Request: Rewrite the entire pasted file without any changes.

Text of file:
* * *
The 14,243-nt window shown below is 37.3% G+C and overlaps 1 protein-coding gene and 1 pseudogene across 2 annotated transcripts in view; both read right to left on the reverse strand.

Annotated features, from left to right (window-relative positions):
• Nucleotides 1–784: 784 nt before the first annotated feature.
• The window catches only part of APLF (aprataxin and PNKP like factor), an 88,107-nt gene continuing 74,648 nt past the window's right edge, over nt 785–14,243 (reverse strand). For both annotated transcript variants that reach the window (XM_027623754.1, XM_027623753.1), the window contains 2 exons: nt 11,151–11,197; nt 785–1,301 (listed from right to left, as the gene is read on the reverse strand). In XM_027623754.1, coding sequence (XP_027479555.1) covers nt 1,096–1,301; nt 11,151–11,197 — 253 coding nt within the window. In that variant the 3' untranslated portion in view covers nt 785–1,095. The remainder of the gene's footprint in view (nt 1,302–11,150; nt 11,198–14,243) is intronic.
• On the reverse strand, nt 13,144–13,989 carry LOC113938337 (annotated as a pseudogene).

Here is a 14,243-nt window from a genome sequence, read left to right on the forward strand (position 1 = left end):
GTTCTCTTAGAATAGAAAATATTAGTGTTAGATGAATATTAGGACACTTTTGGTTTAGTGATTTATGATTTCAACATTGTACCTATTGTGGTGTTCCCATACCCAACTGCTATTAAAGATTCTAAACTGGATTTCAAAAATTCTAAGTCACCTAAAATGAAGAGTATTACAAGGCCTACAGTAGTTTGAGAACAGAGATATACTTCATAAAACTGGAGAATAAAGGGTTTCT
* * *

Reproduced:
The 14,243-nt window shown below is 37.3% G+C and overlaps 1 protein-coding gene and 1 pseudogene across 2 annotated transcripts in view; both read right to left on the reverse strand.

Annotated features, from left to right (window-relative positions):
• Nucleotides 1–784: 784 nt before the first annotated feature.
• The window catches only part of APLF (aprataxin and PNKP like factor), an 88,107-nt gene continuing 74,648 nt past the window's right edge, over nt 785–14,243 (reverse strand). For both annotated transcript variants that reach the window (XM_027623754.1, XM_027623753.1), the window contains 2 exons: nt 11,151–11,197; nt 785–1,301 (listed from right to left, as the gene is read on the reverse strand). In XM_027623754.1, coding sequence (XP_027479555.1) covers nt 1,096–1,301; nt 11,151–11,197 — 253 coding nt within the window. In that variant the 3' untranslated portion in view covers nt 785–1,095. The remainder of the gene's footprint in view (nt 1,302–11,150; nt 11,198–14,243) is intronic.
• On the reverse strand, nt 13,144–13,989 carry LOC113938337 (annotated as a pseudogene).

Here is a 14,243-nt window from a genome sequence, read left to right on the forward strand (position 1 = left end):
GTTCTCTTAGAATAGAAAATATTAGTGTTAGATGAATATTAGGACACTTTTGGTTTAGTGATTTATGATTTCAACATTGTACCTATTGTGGTGTTCCCATACCCAACTGCTATTAAAGATTCTAAACTGGATTTCAAAAATTCTAAGTCACCTAAAATGAAGAGTATTACAAGGCCTACAGTAGTTTGAGAACAGAGATATACTTCATAAAACTGGAGAATAAAGGGTTTCT